People with gambling disorder have a non-substance-based behavioral addiction that manifests as seriously dysfunctional participation in at least one type of gambling activity. Current research indicates that, among those individuals seeking treatment for their condition, women typically develop gambling problems in a pattern that’s distinctly different from the pattern usually found in men. In a study scheduled for publication in 2014 in the journal Addiction, a team of American and Australian researchers looked for similar gender-based differences in affected individuals who have not yet sought treatment for their dysfunctional gambling behaviors.
Behavioral addiction is one of several terms now used to describe the damaging brain and behavioral changes that occur in some people who repeatedly seek out involvement in such pleasure-producing activities as having sex, going shopping and eating high-fat or high-sugar foods. Other terms for the same condition include process addiction and addictive disorder (the official term used by the prestigious and highly influential American Psychiatric Association). Researchers and doctors have long known that repeated involvement in normally harmless, pleasurable activities leads to significant problems in certain individuals. However, until recently, these problems were not viewed as equal in kind or in seriousness to the problems associated with substance addiction. Under the influence of a steady stream of scientific evidence, this viewpoint has changed, and the consensus in the medical and research communities now acknowledges the core similarities between substance addiction and non-substance-related behavioral addiction.
Gambling disorder is currently the only addictive disorder with clearly defined diagnostic guidelines issued by the American Psychiatric Association. Potential symptoms in affected individuals include the use of increasingly risky gambling behavior as a source of thrills or excitement, the tendency to mentally “relive” previous gambling episodes while doing other things, loss of control over the frequency or duration of gambling participation, use of gambling to dodge unpleasant emotions or situations, establishment of gambling as a main life priority, concealment of gambling activity from others and the need to borrow money from others in order to continue gambling participation. Most people develop one or more of these symptoms fairly slowly over time rather than suddenly falling into a dysfunctional pattern of gambling-related behavior. Depending on the individual, addictive behavior may be associated with just one form of gambling or with multiple forms of gambling. While some untreated people go through periods when they reduce their gambling participation or don’t gamble at all, problems typically recur unless help is sought from a knowledgeable professional.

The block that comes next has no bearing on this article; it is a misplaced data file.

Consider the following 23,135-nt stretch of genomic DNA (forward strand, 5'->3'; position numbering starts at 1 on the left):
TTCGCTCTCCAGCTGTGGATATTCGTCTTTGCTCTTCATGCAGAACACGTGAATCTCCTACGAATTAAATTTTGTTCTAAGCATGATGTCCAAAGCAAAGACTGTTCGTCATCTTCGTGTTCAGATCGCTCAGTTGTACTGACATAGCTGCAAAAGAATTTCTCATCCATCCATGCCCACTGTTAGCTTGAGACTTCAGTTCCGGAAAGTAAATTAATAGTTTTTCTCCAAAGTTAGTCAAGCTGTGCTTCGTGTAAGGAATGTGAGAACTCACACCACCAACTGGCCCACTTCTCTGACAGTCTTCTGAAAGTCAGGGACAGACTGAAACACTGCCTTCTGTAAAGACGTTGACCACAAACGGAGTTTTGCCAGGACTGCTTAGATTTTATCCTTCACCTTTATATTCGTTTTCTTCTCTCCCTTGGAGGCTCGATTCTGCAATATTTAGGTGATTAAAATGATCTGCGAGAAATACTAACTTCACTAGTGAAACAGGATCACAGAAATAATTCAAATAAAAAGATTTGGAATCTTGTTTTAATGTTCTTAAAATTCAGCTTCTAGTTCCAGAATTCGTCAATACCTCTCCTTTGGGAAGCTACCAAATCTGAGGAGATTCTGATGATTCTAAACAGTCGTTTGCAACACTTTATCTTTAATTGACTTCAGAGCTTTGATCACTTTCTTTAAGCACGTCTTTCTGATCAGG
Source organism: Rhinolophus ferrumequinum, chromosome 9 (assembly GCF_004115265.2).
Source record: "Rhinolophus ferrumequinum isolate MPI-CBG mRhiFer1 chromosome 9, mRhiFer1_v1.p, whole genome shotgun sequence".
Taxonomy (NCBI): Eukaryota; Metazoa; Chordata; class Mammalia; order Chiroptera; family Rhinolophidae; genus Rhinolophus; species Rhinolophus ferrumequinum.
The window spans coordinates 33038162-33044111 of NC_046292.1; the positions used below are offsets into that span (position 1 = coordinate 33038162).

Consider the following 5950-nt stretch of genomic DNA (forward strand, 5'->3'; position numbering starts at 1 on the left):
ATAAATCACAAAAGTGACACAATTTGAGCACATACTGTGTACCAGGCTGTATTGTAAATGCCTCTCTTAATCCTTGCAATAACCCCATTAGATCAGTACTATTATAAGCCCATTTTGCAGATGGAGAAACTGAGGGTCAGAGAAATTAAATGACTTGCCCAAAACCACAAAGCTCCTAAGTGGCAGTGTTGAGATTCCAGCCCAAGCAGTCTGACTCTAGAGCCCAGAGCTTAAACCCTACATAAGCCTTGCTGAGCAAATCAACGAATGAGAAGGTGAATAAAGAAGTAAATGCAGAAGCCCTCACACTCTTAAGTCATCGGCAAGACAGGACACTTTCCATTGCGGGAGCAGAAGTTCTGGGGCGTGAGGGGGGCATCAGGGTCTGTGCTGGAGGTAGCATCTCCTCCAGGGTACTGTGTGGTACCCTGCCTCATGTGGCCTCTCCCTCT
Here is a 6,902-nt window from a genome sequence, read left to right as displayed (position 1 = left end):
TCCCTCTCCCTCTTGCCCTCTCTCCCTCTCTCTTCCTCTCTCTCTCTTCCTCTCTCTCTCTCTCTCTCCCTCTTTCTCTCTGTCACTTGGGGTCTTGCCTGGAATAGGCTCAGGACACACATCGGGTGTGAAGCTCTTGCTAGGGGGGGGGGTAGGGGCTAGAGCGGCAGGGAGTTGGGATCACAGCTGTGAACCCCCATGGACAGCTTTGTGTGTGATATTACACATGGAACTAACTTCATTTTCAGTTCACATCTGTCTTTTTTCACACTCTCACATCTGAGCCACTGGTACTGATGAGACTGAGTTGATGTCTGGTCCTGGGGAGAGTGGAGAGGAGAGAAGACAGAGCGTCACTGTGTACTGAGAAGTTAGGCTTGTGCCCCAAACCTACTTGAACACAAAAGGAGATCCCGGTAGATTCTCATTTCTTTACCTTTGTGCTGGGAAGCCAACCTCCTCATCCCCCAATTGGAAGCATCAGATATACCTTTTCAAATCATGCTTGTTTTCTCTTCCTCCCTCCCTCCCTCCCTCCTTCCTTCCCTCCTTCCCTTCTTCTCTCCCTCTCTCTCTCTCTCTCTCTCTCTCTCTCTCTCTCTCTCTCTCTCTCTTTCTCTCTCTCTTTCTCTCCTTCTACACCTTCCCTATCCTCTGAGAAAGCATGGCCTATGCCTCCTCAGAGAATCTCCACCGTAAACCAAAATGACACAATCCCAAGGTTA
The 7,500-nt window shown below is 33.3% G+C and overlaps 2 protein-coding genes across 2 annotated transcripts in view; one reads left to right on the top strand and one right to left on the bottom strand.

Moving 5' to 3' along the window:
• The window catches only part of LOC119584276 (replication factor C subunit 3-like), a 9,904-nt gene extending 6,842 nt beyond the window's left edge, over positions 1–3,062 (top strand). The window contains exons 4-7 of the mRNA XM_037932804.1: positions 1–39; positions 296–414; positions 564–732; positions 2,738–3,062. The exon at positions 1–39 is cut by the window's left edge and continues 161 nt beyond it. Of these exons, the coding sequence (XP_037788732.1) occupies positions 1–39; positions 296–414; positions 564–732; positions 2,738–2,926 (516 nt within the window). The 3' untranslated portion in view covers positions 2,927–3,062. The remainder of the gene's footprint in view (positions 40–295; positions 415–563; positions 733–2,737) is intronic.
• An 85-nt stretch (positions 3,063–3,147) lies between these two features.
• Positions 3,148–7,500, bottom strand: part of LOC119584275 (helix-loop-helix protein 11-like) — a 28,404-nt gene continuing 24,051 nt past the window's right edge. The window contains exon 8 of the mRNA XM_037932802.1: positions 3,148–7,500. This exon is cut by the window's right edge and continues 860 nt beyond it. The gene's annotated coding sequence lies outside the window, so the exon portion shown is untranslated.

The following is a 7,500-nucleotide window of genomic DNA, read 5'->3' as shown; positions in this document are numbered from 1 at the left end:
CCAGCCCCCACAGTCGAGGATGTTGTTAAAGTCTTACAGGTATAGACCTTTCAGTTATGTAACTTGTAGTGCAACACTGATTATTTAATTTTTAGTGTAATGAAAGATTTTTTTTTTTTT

Differences in Men and Women
Previous research has shown that women who seek treatment for gambling disorder typically develop serious gambling problems later in life than men seeking treatment for the condition. When problems arise, women seeking treatment also tend to transition from the initial stages of dysfunctional gambling to diagnosable gambling disorder considerably more rapidly than their male counterparts. In the study scheduled for publication in Addiction, researchers from two U.S. institutions and two Australian institutions used an examination of 4,663 Australian men and women to see if these same gender-based differences occur in the wider population of potentially affected individuals who have not received treatment for any gambling-related issues. All of the study participants underwent extensive phone interviews designed to detect the presence of diagnosable gambling problems. Examples of the information gathered during these interviews include each person’s age at the time of initial involvement in various gambling activities and each person’s preferred types of gambling, as well as each person’s history of antisocial conduct and history of diagnosable major depressive disorder (i.e., major depression) and/or diagnosable alcoholism. After completing an analysis of the supplied information, the researchers concluded that men in the general population actually experience a more rapid transition than women between the first signs of dysfunctional gambling behavior and the onset of diagnosable gambling disorder. This finding holds true even when all secondary factors under consideration are taken into account. Among both men and women, the single strongest influence on a future gambling disorder diagnosis is apparently the age at which an individual gets involved in gambling. Essentially, a younger age of onset for gambling participation increases the odds for a later diagnosis of gambling problems. All told, the study’s authors believe their findings for the general population do not support the existence of a more rapid transition to gambling disorder in women.